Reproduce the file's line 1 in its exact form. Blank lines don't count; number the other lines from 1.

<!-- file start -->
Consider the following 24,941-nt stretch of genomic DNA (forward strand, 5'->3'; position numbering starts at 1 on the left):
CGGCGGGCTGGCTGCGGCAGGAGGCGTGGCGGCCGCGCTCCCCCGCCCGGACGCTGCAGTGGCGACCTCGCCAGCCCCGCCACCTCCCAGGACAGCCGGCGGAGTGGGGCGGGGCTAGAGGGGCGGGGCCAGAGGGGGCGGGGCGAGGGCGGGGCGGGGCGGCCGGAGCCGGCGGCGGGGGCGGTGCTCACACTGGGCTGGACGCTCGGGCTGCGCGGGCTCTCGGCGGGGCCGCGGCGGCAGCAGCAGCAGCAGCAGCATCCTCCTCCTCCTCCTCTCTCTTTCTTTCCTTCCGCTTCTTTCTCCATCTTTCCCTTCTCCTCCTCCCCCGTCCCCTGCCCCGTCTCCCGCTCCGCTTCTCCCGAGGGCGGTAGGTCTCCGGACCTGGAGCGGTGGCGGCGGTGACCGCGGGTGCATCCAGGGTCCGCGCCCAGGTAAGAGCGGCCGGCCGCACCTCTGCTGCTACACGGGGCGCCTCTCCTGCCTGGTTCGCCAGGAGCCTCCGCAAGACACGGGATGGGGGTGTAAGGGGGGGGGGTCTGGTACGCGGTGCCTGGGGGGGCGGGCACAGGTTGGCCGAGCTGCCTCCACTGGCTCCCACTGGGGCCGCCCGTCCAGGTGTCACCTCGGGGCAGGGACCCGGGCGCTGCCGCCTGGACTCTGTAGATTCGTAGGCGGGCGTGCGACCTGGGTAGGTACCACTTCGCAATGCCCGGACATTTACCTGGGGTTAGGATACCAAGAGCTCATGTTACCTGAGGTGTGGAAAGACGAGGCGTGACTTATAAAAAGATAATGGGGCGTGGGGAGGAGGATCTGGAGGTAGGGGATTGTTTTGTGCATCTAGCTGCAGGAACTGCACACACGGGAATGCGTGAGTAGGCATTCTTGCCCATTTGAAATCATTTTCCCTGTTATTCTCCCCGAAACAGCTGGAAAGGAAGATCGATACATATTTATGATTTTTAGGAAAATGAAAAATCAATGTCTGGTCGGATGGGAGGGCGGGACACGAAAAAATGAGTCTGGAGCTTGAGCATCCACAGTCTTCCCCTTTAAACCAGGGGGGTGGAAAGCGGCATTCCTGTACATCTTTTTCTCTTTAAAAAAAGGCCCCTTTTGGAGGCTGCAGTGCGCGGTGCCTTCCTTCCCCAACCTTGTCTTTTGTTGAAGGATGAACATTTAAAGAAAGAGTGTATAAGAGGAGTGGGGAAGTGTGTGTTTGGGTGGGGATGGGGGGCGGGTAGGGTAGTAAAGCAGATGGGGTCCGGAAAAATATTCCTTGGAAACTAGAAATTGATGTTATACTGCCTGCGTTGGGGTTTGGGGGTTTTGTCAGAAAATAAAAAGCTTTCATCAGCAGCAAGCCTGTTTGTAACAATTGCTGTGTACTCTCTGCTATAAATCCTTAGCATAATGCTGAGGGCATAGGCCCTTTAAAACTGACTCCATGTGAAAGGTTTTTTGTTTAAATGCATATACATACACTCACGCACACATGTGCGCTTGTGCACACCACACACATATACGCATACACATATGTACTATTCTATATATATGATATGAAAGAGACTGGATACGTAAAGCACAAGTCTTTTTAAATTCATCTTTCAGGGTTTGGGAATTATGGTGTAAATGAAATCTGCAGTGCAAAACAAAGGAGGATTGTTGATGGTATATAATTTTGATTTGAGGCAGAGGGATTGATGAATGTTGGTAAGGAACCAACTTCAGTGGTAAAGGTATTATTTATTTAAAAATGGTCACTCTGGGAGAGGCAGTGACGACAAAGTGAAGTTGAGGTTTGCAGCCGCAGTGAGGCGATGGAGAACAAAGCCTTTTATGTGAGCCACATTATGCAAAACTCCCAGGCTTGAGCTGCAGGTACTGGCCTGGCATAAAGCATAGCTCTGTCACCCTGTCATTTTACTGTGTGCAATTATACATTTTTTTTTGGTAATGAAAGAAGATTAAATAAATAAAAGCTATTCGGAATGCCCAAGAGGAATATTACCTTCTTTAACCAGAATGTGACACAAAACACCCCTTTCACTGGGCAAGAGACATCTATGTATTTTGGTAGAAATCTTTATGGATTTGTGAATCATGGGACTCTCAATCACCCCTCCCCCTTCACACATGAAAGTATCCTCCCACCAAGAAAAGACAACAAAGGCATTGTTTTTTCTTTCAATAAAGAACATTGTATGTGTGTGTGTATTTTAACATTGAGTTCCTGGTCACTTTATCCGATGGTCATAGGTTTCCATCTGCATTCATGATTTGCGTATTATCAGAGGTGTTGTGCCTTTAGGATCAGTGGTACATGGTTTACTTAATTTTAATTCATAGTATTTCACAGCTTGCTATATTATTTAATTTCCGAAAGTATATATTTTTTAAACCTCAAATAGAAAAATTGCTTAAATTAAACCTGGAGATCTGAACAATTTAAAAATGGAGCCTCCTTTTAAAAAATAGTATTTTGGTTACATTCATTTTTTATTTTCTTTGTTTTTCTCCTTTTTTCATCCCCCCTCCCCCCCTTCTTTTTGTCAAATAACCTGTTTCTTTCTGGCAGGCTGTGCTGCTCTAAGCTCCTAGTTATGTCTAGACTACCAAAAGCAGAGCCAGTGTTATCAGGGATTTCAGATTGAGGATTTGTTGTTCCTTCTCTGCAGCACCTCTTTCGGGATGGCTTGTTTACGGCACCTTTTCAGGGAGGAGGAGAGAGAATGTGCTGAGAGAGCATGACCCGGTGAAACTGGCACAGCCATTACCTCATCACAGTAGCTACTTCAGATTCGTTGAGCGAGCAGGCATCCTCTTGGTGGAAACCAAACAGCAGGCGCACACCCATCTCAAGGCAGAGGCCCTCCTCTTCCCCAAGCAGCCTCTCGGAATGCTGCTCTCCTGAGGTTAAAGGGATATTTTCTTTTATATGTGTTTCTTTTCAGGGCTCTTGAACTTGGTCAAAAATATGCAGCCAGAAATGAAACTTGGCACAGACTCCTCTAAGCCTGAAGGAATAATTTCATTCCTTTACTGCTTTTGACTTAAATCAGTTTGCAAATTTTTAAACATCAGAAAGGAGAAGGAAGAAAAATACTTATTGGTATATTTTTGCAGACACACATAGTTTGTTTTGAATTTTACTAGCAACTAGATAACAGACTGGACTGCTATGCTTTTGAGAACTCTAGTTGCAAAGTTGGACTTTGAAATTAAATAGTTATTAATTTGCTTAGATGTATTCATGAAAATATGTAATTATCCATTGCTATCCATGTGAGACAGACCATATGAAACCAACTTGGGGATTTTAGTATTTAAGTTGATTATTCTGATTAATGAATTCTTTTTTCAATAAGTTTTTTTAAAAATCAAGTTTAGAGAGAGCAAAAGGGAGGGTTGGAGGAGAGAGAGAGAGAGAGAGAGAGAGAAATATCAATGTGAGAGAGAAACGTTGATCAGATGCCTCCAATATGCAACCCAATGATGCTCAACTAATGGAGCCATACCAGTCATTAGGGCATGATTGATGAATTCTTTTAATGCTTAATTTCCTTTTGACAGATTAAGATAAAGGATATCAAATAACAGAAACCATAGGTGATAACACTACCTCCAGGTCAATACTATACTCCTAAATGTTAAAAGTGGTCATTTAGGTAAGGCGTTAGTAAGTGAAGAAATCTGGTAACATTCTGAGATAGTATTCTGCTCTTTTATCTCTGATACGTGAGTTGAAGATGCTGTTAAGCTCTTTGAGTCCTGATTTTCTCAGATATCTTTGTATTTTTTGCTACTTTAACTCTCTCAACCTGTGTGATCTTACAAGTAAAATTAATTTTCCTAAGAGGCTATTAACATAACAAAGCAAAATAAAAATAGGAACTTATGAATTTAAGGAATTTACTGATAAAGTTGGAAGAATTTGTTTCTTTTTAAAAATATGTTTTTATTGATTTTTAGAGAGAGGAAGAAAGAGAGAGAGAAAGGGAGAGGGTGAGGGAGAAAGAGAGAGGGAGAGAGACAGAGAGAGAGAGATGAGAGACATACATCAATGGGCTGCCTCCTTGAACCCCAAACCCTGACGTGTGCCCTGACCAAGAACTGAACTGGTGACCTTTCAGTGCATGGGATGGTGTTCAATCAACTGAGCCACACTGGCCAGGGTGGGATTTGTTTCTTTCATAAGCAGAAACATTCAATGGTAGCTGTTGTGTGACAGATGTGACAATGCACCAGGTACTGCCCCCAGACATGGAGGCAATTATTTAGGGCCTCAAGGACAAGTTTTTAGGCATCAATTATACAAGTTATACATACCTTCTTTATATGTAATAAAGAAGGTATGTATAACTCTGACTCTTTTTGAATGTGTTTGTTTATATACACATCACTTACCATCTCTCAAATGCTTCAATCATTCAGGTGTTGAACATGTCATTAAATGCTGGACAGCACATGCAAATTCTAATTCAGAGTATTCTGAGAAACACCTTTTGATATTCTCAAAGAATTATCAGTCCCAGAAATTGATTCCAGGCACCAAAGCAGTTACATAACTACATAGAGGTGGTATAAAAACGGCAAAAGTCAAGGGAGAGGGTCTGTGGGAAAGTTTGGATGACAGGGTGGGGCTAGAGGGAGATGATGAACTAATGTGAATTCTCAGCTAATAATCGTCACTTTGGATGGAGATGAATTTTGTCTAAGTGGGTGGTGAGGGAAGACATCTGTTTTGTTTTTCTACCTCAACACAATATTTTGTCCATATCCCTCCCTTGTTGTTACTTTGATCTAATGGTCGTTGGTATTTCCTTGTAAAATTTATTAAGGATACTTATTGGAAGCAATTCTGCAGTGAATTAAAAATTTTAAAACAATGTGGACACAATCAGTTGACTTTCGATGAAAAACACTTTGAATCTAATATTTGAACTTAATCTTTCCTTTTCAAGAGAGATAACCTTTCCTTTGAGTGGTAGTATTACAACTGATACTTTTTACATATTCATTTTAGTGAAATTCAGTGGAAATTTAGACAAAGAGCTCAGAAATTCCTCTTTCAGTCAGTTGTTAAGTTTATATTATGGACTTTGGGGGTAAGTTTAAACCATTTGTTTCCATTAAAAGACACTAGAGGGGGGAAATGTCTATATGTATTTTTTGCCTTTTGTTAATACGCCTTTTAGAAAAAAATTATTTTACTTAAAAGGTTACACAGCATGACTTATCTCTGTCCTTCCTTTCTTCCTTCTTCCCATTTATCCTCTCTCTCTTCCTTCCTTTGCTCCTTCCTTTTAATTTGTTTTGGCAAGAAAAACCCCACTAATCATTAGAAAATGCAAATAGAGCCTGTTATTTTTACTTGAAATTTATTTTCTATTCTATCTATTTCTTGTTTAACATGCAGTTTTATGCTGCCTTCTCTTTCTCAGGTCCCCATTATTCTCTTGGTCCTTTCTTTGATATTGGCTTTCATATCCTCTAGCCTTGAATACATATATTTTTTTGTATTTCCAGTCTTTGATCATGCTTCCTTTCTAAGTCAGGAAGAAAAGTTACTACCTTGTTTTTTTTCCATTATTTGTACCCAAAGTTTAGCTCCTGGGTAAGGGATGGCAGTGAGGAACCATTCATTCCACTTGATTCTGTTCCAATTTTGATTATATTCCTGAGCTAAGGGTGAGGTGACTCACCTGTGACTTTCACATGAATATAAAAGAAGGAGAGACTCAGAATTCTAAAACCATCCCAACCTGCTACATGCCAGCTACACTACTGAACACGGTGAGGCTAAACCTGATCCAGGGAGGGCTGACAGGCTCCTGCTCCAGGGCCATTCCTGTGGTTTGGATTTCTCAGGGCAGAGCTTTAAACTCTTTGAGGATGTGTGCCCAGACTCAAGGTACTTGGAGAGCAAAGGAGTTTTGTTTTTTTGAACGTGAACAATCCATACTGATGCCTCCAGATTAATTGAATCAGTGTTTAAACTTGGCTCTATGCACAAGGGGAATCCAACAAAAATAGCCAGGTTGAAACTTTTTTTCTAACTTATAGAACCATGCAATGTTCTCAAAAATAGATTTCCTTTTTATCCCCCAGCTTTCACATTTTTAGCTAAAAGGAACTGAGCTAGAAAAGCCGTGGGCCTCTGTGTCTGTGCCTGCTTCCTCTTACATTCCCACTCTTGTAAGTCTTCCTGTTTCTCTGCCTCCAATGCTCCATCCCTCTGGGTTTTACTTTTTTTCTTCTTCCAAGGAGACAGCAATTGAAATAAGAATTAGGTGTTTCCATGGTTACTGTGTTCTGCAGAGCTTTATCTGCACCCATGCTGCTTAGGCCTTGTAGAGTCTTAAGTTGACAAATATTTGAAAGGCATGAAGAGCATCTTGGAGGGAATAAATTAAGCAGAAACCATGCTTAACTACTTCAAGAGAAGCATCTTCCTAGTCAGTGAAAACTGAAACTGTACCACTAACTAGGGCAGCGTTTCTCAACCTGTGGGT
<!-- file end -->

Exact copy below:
Consider the following 24,941-nt stretch of genomic DNA (forward strand, 5'->3'; position numbering starts at 1 on the left):